In the feud with world chess champion Magnus Carlsen, the young US player Hans Niemann launched a big counterattack: The 19-year-old American has now filed a lawsuit against the Norwegian Carlsen in a court in the US state of Missouri: Niemann is demanding no less than 100 million dollars (102 million euros) in damages from Carlsen as well as from Carlsen's company Play Magnus and the two US chess players Danny Rensch and Hikaru Nakamura. Niemann accuses them of defamation and slander as well as secret collusion in order to destroy his reputation and his existence.
The controversy surrounding Carlsen and Niemann has been causing a stir in the chess world for weeks. Carlsen had withdrawn from a chess tournament in the United States in early September after Niemann beat him there. Two weeks later, Carlsen abandoned a game against Niemann at an online chess tournament after just one move. At the end of September, the 31-year-old made specific allegations of fraud against 19-year-old Niemann for the first time. Carlsen explained that Niemann cheated more often than he admitted - even recently.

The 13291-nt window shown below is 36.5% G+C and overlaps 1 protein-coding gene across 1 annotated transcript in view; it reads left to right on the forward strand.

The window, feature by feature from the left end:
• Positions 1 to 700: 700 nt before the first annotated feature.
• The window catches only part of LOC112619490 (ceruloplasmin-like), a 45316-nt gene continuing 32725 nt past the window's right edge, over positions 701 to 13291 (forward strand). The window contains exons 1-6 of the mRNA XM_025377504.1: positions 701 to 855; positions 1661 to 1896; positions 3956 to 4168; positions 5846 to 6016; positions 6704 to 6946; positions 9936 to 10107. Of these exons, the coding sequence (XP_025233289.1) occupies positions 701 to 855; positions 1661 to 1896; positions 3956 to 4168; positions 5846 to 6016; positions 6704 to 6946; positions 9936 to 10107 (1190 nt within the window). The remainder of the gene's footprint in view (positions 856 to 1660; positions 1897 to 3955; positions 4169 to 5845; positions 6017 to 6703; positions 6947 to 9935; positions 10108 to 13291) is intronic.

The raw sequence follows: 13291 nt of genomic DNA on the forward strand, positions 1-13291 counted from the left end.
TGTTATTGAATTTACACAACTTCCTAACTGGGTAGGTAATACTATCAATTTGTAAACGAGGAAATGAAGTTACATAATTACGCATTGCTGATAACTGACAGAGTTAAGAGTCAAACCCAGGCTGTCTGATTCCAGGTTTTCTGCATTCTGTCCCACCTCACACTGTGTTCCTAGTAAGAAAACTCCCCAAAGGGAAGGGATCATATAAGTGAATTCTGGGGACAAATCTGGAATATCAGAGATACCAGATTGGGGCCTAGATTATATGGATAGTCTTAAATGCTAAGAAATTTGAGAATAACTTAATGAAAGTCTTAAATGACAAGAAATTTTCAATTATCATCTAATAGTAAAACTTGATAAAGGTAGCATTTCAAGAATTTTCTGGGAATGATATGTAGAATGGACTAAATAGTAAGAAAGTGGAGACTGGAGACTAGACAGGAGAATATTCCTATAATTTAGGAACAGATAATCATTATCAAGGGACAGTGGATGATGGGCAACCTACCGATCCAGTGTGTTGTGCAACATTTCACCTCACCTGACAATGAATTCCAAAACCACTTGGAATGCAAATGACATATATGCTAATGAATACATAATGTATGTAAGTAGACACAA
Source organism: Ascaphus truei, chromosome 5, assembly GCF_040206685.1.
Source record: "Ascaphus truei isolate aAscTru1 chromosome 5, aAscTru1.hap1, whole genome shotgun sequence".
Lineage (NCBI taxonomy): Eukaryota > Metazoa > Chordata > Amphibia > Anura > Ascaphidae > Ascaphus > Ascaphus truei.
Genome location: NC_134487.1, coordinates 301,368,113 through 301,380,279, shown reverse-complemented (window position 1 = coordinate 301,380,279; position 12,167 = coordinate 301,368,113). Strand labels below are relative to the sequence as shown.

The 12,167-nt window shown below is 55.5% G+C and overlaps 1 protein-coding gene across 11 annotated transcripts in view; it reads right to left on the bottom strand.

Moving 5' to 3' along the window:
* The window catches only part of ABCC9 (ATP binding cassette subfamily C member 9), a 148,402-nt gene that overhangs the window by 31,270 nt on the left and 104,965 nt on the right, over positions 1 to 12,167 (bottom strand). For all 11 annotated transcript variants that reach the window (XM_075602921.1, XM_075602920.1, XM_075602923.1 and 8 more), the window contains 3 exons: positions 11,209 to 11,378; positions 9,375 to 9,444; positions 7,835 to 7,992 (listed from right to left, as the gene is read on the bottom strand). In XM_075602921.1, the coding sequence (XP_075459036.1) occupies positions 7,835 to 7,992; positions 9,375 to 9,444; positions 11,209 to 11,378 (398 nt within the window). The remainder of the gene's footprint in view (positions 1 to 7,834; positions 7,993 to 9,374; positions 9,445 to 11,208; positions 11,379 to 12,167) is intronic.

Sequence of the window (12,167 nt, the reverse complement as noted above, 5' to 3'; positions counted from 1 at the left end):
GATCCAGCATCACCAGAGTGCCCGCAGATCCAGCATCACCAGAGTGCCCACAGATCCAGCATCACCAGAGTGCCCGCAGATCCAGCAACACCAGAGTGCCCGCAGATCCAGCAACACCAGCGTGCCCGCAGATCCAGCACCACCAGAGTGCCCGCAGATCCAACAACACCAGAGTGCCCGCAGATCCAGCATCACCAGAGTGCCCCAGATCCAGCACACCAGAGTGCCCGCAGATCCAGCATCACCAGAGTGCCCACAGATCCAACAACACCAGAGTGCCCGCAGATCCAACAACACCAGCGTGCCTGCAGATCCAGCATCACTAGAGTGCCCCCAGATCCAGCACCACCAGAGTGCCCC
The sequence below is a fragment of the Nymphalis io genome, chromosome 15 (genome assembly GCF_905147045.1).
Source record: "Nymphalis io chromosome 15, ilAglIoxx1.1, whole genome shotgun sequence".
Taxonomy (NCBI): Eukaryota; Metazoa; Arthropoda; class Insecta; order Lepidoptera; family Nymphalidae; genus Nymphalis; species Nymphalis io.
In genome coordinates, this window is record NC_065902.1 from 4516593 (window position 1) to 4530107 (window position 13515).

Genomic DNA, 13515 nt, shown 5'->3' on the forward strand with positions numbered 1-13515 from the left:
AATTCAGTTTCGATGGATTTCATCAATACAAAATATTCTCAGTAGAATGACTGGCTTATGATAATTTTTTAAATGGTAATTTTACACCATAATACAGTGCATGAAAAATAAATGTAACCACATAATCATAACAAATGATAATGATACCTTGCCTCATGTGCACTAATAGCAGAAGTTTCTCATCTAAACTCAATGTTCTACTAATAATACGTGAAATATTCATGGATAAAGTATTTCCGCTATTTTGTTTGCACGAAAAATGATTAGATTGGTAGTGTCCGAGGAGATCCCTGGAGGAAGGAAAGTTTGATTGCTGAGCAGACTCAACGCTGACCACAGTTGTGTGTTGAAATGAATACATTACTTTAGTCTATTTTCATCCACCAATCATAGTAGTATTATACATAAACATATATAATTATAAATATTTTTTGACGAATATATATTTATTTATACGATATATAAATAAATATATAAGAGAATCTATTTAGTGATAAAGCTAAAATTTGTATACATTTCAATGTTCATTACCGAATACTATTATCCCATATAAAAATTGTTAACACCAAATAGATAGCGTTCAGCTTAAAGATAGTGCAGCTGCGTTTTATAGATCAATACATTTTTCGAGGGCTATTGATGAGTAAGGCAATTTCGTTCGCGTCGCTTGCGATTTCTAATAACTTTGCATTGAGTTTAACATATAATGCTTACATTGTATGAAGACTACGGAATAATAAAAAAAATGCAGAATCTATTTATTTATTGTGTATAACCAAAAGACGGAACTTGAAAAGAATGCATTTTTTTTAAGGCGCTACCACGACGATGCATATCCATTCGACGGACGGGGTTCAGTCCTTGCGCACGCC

Niemann had previously admitted to cheating twice in online chess tournaments - once at the age of 12 and once at the age of 16. However, Niemann assured that he had never cheated in a face-to-face tournament. He even offered to play naked so trickery could be ruled out.
In early September, chess website chess.com banned Niemann from further using the platform because he had "probably cheated in more than 100 online chess games" at chess.com.
In his lawsuit, Niemann accuses Norwegian Carlsen and US players Rensch and Nakamura of causing "devastating damage" to his reputation and career. After Niemann's win at the Sinquefield Cup in Missouri, Carlsen "viciously retaliated by falsely accusing Niemann of somehow cheating during their face-to-face game without evidence," the lawsuit states.
Chess.com has banned Niemann from its website and all future events "to lend credibility to Carlsen's baseless and defamatory allegations of cheating." Chess streamer Nakamura "reinforced" Carlsen's "false allegations of cheating" in hours of live video.
Niemann also suggests in his lawsuit that his ban from chess.com came under pressure from Carlsen, whose company Play Magnus is being acquired by chess.com for $83 million. As the "King of Chess", Carlsen assumes "that he can do whatever he wants in chess and that he will get away with it," criticized Niemann.